I suppose you could say I’ve always been involved in fighting for peoples’ rights and social fairness,” says the well-read, quiet-spoken Donegal county council employee. “These rights were hard-fought to get and keeping them is even more difficult, especially in times of economic crisis.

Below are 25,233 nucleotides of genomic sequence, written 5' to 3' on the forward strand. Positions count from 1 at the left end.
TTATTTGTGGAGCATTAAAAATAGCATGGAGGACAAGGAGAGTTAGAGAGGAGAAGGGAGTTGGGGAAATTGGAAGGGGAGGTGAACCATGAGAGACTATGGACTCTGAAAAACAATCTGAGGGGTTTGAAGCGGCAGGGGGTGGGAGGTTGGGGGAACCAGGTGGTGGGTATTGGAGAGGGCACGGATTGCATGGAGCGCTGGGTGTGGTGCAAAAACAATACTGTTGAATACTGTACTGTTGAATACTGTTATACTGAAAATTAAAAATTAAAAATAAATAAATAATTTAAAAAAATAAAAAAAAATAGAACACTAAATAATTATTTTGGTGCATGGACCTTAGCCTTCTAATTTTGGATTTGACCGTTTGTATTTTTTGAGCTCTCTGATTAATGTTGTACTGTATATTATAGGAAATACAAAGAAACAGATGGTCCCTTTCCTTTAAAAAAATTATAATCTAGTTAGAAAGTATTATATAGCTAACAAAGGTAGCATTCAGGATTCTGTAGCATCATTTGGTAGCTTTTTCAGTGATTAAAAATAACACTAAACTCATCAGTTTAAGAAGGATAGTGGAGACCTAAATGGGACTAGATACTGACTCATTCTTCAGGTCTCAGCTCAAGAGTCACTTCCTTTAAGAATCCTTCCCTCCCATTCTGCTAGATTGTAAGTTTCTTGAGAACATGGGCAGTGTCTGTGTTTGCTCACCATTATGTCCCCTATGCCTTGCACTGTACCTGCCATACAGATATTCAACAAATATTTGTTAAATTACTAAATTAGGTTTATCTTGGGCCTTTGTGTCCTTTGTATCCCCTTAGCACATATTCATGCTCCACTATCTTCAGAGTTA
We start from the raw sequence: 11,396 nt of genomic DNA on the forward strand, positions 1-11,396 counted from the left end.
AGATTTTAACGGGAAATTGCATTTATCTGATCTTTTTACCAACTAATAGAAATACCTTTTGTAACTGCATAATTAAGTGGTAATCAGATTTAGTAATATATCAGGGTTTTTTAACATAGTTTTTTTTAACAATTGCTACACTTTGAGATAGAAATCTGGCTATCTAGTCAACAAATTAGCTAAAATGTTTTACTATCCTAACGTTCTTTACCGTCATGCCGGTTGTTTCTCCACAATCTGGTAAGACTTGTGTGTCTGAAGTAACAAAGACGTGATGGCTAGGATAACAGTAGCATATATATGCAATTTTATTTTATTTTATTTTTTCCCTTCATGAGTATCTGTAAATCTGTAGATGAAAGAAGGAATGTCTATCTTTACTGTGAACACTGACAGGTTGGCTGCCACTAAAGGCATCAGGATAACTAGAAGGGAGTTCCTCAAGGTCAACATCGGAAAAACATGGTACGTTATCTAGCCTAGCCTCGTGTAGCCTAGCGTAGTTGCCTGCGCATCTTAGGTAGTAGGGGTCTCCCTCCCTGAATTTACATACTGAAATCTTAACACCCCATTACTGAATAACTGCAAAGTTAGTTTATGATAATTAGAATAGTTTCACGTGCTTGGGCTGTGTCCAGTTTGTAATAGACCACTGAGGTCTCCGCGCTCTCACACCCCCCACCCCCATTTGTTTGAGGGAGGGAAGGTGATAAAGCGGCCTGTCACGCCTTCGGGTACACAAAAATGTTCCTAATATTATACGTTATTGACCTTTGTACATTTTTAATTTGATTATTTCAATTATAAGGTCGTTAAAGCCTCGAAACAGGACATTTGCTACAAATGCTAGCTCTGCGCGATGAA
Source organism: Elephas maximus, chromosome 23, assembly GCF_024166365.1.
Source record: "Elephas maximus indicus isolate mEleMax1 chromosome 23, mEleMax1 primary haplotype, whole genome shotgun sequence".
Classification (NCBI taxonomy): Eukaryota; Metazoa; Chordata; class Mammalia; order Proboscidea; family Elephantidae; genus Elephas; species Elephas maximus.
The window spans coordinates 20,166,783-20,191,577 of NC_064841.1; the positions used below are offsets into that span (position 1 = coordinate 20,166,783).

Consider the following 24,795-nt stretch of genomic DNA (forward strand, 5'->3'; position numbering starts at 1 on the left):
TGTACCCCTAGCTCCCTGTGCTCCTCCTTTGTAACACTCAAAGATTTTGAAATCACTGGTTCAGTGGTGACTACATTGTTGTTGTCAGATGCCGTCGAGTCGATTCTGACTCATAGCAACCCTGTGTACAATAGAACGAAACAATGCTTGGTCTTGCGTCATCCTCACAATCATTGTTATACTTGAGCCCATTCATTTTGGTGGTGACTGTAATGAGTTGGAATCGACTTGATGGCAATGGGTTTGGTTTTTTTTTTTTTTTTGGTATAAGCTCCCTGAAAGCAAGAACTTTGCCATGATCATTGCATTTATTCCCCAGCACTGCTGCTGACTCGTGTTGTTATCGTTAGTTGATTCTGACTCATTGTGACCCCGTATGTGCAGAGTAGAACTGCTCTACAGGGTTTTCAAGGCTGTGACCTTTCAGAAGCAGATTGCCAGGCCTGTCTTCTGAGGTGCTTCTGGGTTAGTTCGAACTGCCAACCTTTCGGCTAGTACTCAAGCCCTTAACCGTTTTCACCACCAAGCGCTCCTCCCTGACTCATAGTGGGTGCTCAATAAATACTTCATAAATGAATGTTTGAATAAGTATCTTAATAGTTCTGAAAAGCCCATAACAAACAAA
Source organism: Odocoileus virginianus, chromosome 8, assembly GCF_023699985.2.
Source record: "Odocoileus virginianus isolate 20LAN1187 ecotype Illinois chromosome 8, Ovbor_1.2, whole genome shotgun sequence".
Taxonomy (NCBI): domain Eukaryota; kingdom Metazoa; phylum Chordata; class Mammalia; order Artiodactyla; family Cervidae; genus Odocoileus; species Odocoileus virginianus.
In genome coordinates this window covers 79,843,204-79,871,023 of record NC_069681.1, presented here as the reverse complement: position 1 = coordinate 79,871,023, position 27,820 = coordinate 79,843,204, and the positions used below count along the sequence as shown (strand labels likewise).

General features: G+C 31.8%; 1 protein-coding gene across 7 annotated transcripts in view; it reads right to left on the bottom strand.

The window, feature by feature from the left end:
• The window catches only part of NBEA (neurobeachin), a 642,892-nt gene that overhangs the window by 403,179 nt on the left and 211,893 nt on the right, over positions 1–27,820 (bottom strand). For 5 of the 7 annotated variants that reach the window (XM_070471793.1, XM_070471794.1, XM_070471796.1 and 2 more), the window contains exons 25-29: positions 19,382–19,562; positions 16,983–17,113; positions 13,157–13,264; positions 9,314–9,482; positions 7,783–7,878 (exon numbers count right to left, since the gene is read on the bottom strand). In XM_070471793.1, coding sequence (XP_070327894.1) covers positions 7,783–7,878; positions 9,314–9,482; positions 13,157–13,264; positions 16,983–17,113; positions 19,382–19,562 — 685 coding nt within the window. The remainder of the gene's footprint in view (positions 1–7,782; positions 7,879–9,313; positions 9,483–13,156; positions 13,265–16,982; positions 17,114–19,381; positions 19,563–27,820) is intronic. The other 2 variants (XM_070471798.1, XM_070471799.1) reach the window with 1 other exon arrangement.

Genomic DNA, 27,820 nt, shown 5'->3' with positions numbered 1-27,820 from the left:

With the local elections but a few weeks away, Owen, who like many Irishmen before him has travelled to many places seeking work, including Neasden, Edinburgh, Bermondsey, Dunbar, Haddington and Port Seton, is eyeing the candidates with that view very much in mind. “I’m looking for people with genuine beliefs about social justice, the kind who get involved and don’t waver when things get tough, people like Pearse Doherty of Sinn Fein, the best politician we’ve ever had in Donegal,” he says, before adding philosophically, “democracy is a living, breathing, thing and should be borne out to its fullest. We’ve been told there is an economic upturn, but we don’t see it. Most of our working people have emigrated or are simply unemployed. How can we talk about rural Ireland if we don’t put people back to work? We need to get back to basics, back to looking at agriculture, tourism, the environment. We need open public forums where people can have the right to their say in how the community in which they live should move forward. We’re not going to come out of this crisis automatically. That requires serious, long-term spending.